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Muhammad in Europe: A Thousand Years of Western Myth-Making Hardcover – 1 Aug 2001

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Hardcover, 1 Aug 2001
£74.44 £3.84

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An impressive, uselful and salutary guide
From the crusades of the eleventh century CE down to the present day, presentations of Muhammad, the Prophet of Islam, in European literature and religious writing alike have often been used as a foil to Christian Europe’s search for its own religious identity and to its search for identity through religion.

It has been a foil whose original intention was to warn an insecure Christian world of the potential dangers of the emerging Islamic religion. Thus the representations sought to dissuade, to deter and to terrify. Consequently for centuries of European writing the Prophet Muhammad has been attributed characteristics that bear practically no relationship to those of the historical man.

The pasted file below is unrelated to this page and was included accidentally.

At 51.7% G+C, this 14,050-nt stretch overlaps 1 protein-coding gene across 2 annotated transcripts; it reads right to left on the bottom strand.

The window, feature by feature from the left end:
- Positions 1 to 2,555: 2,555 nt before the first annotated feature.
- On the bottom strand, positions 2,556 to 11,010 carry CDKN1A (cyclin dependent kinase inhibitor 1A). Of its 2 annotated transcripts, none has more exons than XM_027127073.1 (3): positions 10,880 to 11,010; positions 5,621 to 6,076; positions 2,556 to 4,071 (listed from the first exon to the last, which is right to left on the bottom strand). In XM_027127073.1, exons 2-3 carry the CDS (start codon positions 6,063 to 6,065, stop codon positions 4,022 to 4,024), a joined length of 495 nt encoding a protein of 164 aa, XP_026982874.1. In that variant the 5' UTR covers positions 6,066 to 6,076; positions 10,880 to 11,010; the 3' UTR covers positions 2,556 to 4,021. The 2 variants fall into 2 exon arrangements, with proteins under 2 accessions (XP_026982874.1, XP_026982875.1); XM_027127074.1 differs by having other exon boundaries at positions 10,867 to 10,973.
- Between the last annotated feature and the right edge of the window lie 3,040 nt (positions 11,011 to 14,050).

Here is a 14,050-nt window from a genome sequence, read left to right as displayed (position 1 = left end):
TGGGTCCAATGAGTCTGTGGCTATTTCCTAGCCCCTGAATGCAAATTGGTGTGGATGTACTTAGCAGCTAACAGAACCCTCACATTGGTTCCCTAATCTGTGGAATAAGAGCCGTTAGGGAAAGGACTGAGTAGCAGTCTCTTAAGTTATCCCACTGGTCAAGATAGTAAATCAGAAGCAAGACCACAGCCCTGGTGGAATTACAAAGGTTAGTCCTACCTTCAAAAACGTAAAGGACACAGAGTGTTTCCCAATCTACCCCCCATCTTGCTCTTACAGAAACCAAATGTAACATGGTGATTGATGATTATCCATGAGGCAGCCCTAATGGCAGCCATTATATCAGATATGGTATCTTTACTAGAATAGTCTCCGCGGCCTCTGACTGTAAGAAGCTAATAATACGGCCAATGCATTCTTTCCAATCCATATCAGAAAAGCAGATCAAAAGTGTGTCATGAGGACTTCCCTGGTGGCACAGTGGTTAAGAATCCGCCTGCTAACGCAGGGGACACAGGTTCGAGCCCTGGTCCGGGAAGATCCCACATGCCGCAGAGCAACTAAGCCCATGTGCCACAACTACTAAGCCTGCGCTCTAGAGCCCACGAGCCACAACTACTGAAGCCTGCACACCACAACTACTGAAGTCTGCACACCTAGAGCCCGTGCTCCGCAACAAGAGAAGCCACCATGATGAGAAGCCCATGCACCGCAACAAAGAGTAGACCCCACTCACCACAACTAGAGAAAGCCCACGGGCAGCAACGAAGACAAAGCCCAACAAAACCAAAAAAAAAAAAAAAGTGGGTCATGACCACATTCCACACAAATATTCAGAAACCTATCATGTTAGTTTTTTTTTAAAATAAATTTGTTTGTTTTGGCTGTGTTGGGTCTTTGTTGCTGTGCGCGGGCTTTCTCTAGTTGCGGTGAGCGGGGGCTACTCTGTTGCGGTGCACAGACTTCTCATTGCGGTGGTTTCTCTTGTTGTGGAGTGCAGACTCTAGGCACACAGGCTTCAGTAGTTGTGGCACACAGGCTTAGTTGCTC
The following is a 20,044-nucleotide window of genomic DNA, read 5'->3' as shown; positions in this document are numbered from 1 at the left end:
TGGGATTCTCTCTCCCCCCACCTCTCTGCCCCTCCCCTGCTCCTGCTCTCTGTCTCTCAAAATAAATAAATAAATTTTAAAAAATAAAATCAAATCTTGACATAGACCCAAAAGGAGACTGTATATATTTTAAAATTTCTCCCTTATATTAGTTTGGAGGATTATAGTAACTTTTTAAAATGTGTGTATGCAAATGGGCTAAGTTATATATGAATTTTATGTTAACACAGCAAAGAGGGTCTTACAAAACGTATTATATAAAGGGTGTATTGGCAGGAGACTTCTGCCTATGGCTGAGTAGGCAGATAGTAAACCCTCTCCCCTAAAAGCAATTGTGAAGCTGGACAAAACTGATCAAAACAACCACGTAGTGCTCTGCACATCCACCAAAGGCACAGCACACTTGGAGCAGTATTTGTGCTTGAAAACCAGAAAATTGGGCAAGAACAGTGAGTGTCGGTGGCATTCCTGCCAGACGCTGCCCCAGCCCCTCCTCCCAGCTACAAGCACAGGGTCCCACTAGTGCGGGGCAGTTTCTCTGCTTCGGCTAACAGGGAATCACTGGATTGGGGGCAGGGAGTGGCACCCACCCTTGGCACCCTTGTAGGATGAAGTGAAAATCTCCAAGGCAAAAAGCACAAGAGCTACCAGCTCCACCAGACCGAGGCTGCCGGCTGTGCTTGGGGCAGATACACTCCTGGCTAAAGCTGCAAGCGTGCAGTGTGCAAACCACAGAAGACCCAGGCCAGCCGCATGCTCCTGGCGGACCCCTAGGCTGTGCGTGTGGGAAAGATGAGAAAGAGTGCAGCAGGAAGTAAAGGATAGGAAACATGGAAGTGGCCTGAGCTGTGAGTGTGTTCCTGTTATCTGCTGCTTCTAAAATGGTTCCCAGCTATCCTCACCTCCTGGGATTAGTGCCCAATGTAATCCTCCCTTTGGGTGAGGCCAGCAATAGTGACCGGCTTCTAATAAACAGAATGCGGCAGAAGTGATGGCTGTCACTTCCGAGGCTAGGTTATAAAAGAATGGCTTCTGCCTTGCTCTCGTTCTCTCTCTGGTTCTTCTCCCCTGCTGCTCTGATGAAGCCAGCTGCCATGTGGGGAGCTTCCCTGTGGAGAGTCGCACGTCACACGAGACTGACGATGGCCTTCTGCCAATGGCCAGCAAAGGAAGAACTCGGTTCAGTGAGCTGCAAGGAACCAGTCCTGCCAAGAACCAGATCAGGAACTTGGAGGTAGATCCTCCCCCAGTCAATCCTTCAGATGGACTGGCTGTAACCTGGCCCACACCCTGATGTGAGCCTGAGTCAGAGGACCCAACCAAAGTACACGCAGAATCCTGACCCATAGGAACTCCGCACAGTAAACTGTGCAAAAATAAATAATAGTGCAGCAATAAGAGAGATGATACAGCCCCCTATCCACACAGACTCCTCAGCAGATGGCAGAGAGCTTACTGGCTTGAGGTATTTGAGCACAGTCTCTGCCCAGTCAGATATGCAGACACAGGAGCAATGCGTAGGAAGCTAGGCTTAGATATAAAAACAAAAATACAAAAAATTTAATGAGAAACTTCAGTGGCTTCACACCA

Prefaced by a biographical sketch of the Prophet Muhammad’s life, this book takes the reader on a journey through the defining eras of European history and thought. It traces this persistent mythical representation of the founder of Islam in works dating from the Middle Ages to the last decade of the twentieth century, spanning Latin, Italian, French, German and English language sources, and culminates with a critical analysis of Salman Rushdie’s controversial novel, The Satanic Verses. The author has, however, taken care to highlight the positive interpretations that have enriched European poetry and thought.

It is the author’s conviction that as we enter the new millennium, it is only by unravelling the strands of fact from those of fiction in European literature that a solid foundation for mutual understanding between the Islamic and Western worlds can be reached. --This text refers to an out of print or unavailable edition of this title.

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